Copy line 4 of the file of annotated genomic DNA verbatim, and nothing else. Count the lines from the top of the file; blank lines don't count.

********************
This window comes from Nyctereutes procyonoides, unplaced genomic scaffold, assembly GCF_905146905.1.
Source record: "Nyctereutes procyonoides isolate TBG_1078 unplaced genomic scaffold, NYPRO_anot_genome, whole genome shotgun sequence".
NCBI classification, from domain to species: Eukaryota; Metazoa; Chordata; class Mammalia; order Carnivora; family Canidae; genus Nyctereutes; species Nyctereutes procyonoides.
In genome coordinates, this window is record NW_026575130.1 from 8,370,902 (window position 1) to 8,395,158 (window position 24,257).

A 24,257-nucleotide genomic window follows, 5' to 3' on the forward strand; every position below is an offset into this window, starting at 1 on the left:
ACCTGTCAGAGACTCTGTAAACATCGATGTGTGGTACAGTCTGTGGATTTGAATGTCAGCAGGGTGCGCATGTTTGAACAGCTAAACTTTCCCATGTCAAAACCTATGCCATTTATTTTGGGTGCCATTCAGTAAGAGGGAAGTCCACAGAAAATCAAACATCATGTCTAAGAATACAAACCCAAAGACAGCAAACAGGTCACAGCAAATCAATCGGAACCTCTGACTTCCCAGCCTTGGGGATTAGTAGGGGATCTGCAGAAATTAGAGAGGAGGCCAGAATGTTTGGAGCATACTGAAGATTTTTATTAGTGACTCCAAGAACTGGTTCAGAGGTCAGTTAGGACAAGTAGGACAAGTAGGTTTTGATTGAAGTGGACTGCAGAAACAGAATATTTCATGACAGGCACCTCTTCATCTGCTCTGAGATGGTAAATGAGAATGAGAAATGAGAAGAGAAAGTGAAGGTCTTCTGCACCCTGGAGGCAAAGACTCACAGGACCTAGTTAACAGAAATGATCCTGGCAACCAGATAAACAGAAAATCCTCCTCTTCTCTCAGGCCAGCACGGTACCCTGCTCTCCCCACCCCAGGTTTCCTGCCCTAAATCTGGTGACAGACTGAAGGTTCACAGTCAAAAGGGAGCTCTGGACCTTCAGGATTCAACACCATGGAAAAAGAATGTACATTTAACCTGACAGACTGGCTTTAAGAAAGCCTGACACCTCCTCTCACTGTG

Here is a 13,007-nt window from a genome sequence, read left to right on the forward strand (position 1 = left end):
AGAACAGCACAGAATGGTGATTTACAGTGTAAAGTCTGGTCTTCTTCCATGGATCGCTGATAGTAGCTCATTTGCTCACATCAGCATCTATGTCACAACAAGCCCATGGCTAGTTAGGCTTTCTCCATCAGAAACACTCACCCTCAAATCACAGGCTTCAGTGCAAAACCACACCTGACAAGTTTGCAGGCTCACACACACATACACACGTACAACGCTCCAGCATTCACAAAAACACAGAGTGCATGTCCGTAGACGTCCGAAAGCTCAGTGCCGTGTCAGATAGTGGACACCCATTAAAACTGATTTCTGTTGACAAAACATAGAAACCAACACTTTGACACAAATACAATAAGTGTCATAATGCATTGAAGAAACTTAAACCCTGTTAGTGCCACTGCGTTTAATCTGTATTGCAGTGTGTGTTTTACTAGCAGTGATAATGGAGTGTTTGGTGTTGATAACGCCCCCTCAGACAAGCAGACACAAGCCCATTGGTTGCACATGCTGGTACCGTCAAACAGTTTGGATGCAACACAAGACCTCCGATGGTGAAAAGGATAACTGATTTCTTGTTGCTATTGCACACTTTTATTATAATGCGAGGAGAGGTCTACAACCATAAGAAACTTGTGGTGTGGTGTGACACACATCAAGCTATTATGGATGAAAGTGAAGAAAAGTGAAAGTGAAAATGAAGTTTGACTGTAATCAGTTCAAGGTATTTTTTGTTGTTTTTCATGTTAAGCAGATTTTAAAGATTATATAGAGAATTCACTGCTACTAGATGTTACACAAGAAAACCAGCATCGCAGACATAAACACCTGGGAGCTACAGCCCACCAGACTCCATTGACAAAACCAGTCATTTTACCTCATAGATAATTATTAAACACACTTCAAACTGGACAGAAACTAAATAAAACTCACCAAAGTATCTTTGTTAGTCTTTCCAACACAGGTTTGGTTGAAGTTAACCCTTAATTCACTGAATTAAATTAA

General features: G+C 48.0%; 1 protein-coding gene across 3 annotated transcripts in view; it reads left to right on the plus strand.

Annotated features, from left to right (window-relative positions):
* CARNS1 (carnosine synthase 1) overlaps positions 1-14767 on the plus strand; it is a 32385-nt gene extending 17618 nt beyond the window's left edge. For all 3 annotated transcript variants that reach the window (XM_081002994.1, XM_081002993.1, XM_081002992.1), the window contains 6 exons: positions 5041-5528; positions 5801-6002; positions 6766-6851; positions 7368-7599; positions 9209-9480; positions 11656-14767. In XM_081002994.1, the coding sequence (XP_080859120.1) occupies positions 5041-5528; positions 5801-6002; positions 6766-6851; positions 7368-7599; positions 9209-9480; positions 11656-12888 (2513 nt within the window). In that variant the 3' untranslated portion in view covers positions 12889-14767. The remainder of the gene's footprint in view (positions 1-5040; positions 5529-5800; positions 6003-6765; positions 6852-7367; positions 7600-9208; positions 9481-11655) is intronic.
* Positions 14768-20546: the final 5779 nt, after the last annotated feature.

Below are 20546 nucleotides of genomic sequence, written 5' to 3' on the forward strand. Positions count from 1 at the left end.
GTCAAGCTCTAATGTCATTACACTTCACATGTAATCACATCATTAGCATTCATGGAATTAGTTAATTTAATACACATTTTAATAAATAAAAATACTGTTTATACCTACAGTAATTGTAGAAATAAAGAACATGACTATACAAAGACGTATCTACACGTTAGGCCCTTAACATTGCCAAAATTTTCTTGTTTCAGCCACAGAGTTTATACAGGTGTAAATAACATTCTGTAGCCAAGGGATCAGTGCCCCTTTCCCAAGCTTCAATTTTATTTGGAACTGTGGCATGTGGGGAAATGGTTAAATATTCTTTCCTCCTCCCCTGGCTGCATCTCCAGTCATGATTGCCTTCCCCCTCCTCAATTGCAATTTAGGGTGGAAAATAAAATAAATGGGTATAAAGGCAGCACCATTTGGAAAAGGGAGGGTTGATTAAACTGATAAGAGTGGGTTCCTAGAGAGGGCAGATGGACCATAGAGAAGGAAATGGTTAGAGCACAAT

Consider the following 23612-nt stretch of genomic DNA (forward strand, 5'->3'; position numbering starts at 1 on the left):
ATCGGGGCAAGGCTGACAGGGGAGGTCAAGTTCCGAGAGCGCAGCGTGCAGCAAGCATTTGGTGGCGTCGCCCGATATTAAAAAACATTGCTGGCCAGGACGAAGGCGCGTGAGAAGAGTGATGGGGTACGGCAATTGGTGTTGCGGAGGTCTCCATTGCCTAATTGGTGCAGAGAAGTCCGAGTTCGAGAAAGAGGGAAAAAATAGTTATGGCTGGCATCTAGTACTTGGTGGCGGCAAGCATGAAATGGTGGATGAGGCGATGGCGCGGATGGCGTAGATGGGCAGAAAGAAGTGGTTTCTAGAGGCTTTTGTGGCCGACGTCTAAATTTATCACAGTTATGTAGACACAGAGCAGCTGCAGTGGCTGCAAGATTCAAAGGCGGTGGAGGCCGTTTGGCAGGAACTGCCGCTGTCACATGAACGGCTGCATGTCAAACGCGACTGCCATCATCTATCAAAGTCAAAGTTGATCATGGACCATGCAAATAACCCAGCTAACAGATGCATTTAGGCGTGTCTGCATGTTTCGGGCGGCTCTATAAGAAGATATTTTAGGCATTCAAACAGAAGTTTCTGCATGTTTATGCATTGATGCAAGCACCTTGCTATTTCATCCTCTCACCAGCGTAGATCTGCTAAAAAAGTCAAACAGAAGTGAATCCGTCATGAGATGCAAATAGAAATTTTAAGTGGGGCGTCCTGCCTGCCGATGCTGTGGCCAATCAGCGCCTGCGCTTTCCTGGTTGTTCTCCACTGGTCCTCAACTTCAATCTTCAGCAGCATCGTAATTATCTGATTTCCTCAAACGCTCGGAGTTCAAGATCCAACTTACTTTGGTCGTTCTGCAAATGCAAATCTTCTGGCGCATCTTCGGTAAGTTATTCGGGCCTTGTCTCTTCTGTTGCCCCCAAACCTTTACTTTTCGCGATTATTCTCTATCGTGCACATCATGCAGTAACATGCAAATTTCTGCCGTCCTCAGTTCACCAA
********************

In genome coordinates, this window is record NW_026575130.1 from 8,370,902 (window position 1) to 8,395,158 (window position 24,257).